It will most likely be years before the ideas start to actually materialize. However, they could make money in the meantime due to investor speculation which drives prices skywards, even though there will be no workable product for quite some time.
IOTA is certainly the most advanced and interesting coin out there, and it is definitely one for the future, the issue being it is not widely held on exchanges which makes it difficult to purchase.
Coins such as Ethereum have something called a smart contract feature which is built into the code. The smart contract essentially executes a certain function once specific criterion gets fulfilled.
Of course, the use cases of such coins are endless. Users get to write their own smart contract which can fulfill anything. It is limited only by the human imagination, which is limitless.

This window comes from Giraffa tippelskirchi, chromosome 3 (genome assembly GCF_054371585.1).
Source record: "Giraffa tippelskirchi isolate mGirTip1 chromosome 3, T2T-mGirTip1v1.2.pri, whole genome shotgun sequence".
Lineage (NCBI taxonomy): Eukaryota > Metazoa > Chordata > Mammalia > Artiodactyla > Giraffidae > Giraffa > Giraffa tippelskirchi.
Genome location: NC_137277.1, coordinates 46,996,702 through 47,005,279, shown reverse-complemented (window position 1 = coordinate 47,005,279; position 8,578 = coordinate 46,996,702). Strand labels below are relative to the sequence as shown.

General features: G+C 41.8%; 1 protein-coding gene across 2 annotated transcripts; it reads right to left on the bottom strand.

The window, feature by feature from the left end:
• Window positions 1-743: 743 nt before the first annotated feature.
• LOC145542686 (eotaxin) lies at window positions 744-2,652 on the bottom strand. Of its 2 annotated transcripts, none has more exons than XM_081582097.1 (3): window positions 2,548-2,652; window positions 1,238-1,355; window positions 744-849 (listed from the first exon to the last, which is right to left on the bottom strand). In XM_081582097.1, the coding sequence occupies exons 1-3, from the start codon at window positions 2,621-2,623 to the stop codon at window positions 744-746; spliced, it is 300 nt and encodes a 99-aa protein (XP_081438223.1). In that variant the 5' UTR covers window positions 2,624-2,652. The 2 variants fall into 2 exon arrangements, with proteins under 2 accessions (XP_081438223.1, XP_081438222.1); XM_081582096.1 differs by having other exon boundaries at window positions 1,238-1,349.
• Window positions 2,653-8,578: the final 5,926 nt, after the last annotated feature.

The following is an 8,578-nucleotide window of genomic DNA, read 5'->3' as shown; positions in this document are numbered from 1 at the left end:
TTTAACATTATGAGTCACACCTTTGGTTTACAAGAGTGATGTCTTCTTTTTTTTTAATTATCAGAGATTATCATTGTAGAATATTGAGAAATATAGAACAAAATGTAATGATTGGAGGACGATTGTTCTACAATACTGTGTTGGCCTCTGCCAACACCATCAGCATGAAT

In the event of a natural disaster such as a hurricane, insurance companies would pay out calculated fees to clients in the cryptocurrency token based on the criteria set out in the smart contract. The digital contract is agreed to and once the condition comes to pass, the payment process is automated and streamlined.
It can save a lot on third party costs and error. Smart contracts can improve data integrity and enable the accurate and streamlined recording of data of all kinds. These smart contracts could be used to fulfill contractual obligations of all types, from securities to digital identities to mortgages to transport.
The uses cases of these cryptocurrencies are incredible and are all possible. They will come to pass. However, it is more of a question as to when they will come to be.
What can happen in a lot of cases is that a company publishes a white paper with no actual demonstrable and measurable use cases. The concept gets investors excited and they invest millions.